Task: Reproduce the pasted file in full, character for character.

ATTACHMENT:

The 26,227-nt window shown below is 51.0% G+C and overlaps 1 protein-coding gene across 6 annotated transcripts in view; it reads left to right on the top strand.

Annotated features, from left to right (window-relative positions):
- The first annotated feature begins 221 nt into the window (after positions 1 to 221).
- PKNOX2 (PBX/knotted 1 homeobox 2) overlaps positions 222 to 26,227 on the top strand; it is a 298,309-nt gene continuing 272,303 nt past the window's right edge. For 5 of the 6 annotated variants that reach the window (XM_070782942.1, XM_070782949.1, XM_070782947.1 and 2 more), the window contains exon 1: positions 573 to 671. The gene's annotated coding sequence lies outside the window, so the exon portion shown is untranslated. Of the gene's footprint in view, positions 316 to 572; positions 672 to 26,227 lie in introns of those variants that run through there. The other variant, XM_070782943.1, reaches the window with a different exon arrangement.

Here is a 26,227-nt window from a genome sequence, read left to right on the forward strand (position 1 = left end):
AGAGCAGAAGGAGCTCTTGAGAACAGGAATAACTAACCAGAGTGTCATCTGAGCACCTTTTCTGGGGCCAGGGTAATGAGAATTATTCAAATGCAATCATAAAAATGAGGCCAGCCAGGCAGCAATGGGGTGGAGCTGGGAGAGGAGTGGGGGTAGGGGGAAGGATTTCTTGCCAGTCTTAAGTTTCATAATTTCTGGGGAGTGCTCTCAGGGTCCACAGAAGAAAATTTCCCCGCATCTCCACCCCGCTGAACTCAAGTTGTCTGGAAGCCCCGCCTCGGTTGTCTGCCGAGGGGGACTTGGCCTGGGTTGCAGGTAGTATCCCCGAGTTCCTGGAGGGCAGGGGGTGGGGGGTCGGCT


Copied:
The 26,227-nt window shown below is 51.0% G+C and overlaps 1 protein-coding gene across 6 annotated transcripts in view; it reads left to right on the top strand.

Annotated features, from left to right (window-relative positions):
- The first annotated feature begins 221 nt into the window (after positions 1 to 221).
- PKNOX2 (PBX/knotted 1 homeobox 2) overlaps positions 222 to 26,227 on the top strand; it is a 298,309-nt gene continuing 272,303 nt past the window's right edge. For 5 of the 6 annotated variants that reach the window (XM_070782942.1, XM_070782949.1, XM_070782947.1 and 2 more), the window contains exon 1: positions 573 to 671. The gene's annotated coding sequence lies outside the window, so the exon portion shown is untranslated. Of the gene's footprint in view, positions 316 to 572; positions 672 to 26,227 lie in introns of those variants that run through there. The other variant, XM_070782943.1, reaches the window with a different exon arrangement.

Here is a 26,227-nt window from a genome sequence, read left to right on the forward strand (position 1 = left end):
AGAGCAGAAGGAGCTCTTGAGAACAGGAATAACTAACCAGAGTGTCATCTGAGCACCTTTTCTGGGGCCAGGGTAATGAGAATTATTCAAATGCAATCATAAAAATGAGGCCAGCCAGGCAGCAATGGGGTGGAGCTGGGAGAGGAGTGGGGGTAGGGGGAAGGATTTCTTGCCAGTCTTAAGTTTCATAATTTCTGGGGAGTGCTCTCAGGGTCCACAGAAGAAAATTTCCCCGCATCTCCACCCCGCTGAACTCAAGTTGTCTGGAAGCCCCGCCTCGGTTGTCTGCCGAGGGGGACTTGGCCTGGGTTGCAGGTAGTATCCCCGAGTTCCTGGAGGGCAGGGGGTGGGGGGTCGGCT